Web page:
‘The Stratford Upon Avon & Midland Junction Railway’ (or S.M.J.) was a small independent railway company which ran a line across the empty, untouched centre of England. It visited the counties of Northamptonshire, Warwickshire, Oxfordshire and a little of Buckinghamshire, only existing as the SMJ from 1909 to 1923. In 1923 the S.M.J.became a minor arm of the London Midland and Scottish (L.M.S.), then in 1948 'British Railways'
Gone but not forgotten: "the damsel is not dead, but sleepeth"
HelloI purchased the book « Track Layout Diagrams of the Great Western Railway and B.R. (W.R.) section 29 » « Stratford-upon-Avon & Midland Jcn Rly » by R.A.Cooke ISBN 10 :1 871674 20 4N page 29/9 on the 1903 track plan it shows a goods shed at…Continue
I have just noticed that Byfield and Blakesly station buildings look identical and also Morton Pinkney looks similar. Was it a standard design? Also can any one tell me where i might be able to find a photo of the non platform side i.e. entrance.…Continue
HiI’ve just purchased the book « Track layout diagrams of the Great Western Railway and B.R. (W.R.) section 29” by R.A.Cooke and notice that on page 29/9 concerning Fenny Compton, he mentions a goods shed at the end of the exchange sidings as…Continue
Although not strictly SMJ, it is interesting to note that the London to Birmingham Railway, which lasted until 1846, had a station called Gayton, the forerunner of Blisworth Station. The original…Continue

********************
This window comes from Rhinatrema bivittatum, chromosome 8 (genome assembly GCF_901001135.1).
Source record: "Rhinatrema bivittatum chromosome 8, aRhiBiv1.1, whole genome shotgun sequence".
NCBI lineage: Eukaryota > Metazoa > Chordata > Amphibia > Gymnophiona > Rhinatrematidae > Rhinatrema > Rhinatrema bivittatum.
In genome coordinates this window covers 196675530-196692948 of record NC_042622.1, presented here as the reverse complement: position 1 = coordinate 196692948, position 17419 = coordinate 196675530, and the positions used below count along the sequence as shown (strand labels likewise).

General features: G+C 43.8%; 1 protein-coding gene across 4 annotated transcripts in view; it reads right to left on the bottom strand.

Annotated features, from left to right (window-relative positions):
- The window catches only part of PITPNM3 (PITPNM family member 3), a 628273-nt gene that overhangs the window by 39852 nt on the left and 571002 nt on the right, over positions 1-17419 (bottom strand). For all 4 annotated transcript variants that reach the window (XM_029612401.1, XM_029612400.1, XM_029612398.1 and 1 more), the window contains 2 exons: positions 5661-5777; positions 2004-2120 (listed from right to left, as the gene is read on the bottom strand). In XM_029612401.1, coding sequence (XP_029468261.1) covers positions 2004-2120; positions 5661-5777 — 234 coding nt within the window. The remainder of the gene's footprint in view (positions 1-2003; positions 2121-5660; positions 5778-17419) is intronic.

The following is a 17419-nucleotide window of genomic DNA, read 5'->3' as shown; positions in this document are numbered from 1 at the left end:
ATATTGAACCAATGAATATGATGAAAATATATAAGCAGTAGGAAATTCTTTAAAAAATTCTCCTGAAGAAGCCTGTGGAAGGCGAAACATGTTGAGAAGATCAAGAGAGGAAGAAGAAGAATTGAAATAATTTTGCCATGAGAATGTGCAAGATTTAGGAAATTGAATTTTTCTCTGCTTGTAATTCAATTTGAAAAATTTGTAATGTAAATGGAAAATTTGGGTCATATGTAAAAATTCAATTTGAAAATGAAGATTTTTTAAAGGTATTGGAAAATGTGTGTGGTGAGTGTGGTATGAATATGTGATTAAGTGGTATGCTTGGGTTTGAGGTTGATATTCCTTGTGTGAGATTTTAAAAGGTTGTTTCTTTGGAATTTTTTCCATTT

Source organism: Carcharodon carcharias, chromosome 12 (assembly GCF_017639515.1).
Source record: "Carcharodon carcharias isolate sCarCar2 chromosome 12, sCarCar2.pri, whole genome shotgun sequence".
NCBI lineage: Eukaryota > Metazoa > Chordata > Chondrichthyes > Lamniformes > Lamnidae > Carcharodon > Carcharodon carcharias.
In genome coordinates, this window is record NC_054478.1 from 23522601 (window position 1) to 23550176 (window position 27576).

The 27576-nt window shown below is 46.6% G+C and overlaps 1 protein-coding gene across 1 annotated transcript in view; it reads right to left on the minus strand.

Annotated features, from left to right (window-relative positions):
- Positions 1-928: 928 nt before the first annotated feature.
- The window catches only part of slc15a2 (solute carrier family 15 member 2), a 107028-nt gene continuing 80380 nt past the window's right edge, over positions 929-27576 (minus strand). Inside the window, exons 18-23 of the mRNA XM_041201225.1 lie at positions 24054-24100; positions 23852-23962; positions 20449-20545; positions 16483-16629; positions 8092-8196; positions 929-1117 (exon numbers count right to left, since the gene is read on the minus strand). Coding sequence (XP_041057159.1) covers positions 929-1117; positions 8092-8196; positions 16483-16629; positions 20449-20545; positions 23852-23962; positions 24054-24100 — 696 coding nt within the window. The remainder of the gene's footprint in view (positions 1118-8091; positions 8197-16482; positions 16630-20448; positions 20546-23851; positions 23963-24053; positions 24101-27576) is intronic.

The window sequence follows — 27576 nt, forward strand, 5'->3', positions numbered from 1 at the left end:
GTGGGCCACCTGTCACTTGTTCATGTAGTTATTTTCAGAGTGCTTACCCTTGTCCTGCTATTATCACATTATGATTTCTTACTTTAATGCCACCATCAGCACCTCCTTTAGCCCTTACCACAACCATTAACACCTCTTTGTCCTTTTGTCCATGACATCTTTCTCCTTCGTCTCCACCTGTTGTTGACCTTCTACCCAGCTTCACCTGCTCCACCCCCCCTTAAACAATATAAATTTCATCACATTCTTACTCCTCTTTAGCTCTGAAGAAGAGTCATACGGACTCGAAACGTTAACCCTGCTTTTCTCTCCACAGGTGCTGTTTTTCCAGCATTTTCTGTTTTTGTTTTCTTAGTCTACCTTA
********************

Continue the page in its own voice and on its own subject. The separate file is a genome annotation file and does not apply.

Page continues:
Brick is with our Heritage Society - they have three cupboards of artifacts and documents in addition to masses of stuff at the NRO. I should have signed and dated that article on the brick - indeed it would help if there were a law demanding that everything on the net be signd and dated. By the way is it possible for you to just use the bogstandard email service for our comments - email@example.com Tony
By the way, in a past interaction you ask about a feature running up to the smj line. It looks like a defunct path. Having solid lines ALL around it suggests it was fenced both sides and gated - perhaps let to an individual for access at one time. Footpaths depicted on maps c 1885 and even now with dotted lines indicate a right to passage on that line but there may well be no fencing either side and hazard from stock is ones own problem (that last point of law is nowadays getting pretty weak). Tony